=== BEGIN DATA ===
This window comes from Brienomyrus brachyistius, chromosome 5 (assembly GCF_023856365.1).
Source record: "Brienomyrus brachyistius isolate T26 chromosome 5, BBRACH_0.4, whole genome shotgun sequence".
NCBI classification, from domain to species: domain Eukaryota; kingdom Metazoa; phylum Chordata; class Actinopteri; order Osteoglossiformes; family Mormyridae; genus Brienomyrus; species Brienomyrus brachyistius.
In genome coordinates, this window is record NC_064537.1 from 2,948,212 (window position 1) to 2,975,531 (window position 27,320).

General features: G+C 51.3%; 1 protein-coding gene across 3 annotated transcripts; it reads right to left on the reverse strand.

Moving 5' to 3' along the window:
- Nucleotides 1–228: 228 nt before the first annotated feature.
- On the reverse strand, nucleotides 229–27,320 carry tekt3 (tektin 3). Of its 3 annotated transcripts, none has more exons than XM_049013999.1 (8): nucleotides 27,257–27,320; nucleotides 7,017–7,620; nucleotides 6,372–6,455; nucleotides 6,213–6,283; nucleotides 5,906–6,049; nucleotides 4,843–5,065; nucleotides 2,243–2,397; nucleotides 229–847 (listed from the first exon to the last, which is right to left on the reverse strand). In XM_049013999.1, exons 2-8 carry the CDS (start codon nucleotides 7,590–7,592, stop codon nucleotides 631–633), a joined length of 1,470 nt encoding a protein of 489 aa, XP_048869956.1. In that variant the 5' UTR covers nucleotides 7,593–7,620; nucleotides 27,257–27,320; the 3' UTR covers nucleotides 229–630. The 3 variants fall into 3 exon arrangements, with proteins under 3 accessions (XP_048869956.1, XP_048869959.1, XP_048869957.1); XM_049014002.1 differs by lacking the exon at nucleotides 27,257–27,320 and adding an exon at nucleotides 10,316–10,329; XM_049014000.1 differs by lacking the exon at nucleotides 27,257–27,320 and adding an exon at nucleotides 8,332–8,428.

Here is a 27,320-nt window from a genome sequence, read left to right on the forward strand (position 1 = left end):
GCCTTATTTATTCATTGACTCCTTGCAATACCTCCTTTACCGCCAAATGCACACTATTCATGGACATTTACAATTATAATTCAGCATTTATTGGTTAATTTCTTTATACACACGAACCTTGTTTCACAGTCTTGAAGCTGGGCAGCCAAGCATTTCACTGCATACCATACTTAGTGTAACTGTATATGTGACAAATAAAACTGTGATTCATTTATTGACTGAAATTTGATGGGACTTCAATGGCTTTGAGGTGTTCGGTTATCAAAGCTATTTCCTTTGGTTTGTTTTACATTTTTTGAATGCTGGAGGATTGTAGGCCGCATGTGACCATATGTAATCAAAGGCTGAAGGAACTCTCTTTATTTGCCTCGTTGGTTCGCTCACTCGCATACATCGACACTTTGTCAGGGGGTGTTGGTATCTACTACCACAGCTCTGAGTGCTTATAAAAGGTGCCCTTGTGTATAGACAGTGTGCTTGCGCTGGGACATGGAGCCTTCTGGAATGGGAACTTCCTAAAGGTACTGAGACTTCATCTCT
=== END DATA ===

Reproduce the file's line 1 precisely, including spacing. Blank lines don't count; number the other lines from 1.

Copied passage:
This window comes from Brienomyrus brachyistius, chromosome 5 (assembly GCF_023856365.1).